Three, because I formerly worked in the EO Division and have remained in contact with many others who have also worked there, I am able to get information not available to other tax services. One IRS official has complained that it is almost like I’m sitting in on many of their meetings! However, my efforts are only as good as my sources, so I encourage all readers to email me with their reactions to developments. No one’s viewpoint is ever ignored and is published if I’m given permission.
My overall goal is to improve the workings of the EO sector. Since my area of expertise is the tax law applicable to tax-exempt organizations, that’s my focus. As you probably know, I believe we need better EO tax laws and better regulation by the IRS and the states. I also try to encourage practitioners to join me in this effort. Too often it seems to me that the intended beneficiaries of the sector are lost sight of while we have arcane discussions of what is and is not permitted under the tax law.
I realize that in law school one of the first words of advice is that it’s okay for lawyers to get serial killers off on technicalities, but I believe tax practitioners in the EO sector must serve not only their clients but also the sector as a whole. The problem, as I see it, is that the folks with the money are not always working for the best interests of those who are the recipients of their services or grants. I realize my views are not always well-received, but I challenge those who disagree to speak up in 2011. I thank those who have communicated, either their agreements or disagreements or sometimes both in the same missive, in 2010, and I hope they will continue to do so in 2011.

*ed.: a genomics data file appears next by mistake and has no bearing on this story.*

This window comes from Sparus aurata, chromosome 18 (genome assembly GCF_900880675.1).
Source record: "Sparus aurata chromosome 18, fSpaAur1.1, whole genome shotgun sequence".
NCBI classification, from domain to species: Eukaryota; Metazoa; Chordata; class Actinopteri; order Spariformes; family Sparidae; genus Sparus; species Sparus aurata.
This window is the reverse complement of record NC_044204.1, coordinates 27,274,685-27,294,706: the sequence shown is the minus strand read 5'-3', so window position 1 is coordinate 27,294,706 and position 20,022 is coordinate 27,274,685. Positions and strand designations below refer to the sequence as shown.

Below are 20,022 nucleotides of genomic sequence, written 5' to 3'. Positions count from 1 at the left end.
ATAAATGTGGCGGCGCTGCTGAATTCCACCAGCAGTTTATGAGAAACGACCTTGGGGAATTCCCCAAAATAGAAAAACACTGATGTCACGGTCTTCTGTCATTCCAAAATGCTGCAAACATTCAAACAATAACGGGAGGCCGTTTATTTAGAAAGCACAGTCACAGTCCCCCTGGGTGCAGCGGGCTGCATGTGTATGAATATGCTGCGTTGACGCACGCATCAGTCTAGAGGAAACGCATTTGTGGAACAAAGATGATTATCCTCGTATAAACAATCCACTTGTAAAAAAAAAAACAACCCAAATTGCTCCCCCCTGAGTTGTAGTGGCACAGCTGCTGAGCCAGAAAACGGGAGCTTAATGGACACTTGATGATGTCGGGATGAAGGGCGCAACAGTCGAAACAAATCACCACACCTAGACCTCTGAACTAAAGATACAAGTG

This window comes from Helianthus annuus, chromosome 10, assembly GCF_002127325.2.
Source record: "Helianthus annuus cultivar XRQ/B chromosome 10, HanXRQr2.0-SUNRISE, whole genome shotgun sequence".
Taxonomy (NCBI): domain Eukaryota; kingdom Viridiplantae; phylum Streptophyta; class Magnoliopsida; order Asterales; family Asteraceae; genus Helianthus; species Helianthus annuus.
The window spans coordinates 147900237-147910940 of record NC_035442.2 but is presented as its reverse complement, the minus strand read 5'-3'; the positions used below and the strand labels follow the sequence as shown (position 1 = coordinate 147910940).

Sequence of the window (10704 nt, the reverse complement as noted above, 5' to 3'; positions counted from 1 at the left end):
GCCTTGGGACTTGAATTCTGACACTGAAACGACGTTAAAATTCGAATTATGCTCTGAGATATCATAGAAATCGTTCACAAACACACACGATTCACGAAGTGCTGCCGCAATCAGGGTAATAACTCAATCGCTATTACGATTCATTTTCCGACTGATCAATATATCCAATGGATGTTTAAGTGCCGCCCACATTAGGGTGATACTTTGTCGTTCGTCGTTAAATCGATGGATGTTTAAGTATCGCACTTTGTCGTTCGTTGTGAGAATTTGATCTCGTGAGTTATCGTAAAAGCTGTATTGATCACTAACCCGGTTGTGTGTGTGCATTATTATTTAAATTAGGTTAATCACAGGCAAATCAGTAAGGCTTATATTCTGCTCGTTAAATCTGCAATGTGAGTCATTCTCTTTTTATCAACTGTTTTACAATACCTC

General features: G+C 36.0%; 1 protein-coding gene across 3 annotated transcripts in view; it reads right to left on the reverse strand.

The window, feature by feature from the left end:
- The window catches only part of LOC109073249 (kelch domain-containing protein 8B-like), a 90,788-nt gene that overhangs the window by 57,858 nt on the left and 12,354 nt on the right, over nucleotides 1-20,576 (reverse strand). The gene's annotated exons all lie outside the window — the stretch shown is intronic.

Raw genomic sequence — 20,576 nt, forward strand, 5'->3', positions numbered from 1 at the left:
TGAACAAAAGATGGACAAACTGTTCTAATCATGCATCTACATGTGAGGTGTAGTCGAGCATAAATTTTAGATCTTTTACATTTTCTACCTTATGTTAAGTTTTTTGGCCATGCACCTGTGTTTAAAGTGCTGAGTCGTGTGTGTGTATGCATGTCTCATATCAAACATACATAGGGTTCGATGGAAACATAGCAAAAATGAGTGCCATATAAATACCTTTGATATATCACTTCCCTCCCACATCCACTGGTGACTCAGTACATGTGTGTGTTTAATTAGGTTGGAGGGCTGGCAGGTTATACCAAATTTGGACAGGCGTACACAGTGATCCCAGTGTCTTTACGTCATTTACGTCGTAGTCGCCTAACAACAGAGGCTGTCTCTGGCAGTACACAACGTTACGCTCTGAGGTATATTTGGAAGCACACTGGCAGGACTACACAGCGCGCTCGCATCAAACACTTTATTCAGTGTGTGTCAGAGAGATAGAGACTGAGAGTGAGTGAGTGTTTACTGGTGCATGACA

Happy New Year!
Is this the EO horror case of the year? Or is it the Hershey School? I thought Bobby Thompson was the guy who was famous for his “Shot heard ‘round the World.”
Navy Vets Leader Made an Unchecked Rise into Elite Circles
By Jeff Testerman and John Martin, St. Petersburg Times Staff Writers, December 27, 2010 Continue…
More Holiday Reading
1 – McGuireWoods Lawyers Publish Article on Colleges and Universities
2 – IRS Releases Revised Publication 571 on 403(b) Plans
3 – If You Care about Conservation Easements Continue…
1 – More Holiday Reading